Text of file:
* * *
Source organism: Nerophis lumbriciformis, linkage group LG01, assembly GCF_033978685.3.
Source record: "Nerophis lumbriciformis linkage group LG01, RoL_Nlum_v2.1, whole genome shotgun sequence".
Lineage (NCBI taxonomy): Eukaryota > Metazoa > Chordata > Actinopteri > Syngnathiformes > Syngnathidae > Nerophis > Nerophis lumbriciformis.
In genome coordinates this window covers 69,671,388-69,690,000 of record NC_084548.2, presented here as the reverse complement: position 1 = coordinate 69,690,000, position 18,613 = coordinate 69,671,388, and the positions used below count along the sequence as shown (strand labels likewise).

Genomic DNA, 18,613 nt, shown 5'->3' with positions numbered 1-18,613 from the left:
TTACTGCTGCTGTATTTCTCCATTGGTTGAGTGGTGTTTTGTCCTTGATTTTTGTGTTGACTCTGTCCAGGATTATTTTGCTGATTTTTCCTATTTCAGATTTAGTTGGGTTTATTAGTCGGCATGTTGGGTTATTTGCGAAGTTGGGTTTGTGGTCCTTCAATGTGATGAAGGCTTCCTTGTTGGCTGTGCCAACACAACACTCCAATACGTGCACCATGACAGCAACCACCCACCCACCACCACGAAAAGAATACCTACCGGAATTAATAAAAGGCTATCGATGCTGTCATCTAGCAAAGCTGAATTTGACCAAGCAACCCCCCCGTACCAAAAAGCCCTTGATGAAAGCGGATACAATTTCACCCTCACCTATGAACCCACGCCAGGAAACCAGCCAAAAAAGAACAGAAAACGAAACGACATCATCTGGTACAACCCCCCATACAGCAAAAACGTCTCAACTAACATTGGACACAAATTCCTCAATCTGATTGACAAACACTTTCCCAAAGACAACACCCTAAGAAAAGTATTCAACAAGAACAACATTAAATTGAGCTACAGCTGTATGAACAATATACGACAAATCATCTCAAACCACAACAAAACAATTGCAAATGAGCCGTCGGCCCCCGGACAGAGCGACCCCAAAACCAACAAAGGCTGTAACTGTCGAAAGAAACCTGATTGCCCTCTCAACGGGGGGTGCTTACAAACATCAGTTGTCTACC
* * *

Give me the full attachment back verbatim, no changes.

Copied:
Source organism: Nerophis lumbriciformis, linkage group LG01, assembly GCF_033978685.3.
Source record: "Nerophis lumbriciformis linkage group LG01, RoL_Nlum_v2.1, whole genome shotgun sequence".
Lineage (NCBI taxonomy): Eukaryota > Metazoa > Chordata > Actinopteri > Syngnathiformes > Syngnathidae > Nerophis > Nerophis lumbriciformis.
In genome coordinates this window covers 69,671,388-69,690,000 of record NC_084548.2, presented here as the reverse complement: position 1 = coordinate 69,690,000, position 18,613 = coordinate 69,671,388, and the positions used below count along the sequence as shown (strand labels likewise).

Genomic DNA, 18,613 nt, shown 5'->3' with positions numbered 1-18,613 from the left:
TTACTGCTGCTGTATTTCTCCATTGGTTGAGTGGTGTTTTGTCCTTGATTTTTGTGTTGACTCTGTCCAGGATTATTTTGCTGATTTTTCCTATTTCAGATTTAGTTGGGTTTATTAGTCGGCATGTTGGGTTATTTGCGAAGTTGGGTTTGTGGTCCTTCAATGTGATGAAGGCTTCCTTGTTGGCTGTGCCAACACAACACTCCAATACGTGCACCATGACAGCAACCACCCACCCACCACCACGAAAAGAATACCTACCGGAATTAATAAAAGGCTATCGATGCTGTCATCTAGCAAAGCTGAATTTGACCAAGCAACCCCCCCGTACCAAAAAGCCCTTGATGAAAGCGGATACAATTTCACCCTCACCTATGAACCCACGCCAGGAAACCAGCCAAAAAAGAACAGAAAACGAAACGACATCATCTGGTACAACCCCCCATACAGCAAAAACGTCTCAACTAACATTGGACACAAATTCCTCAATCTGATTGACAAACACTTTCCCAAAGACAACACCCTAAGAAAAGTATTCAACAAGAACAACATTAAATTGAGCTACAGCTGTATGAACAATATACGACAAATCATCTCAAACCACAACAAAACAATTGCAAATGAGCCGTCGGCCCCCGGACAGAGCGACCCCAAAACCAACAAAGGCTGTAACTGTCGAAAGAAACCTGATTGCCCTCTCAACGGGGGGTGCTTACAAACATCAGTTGTCTACC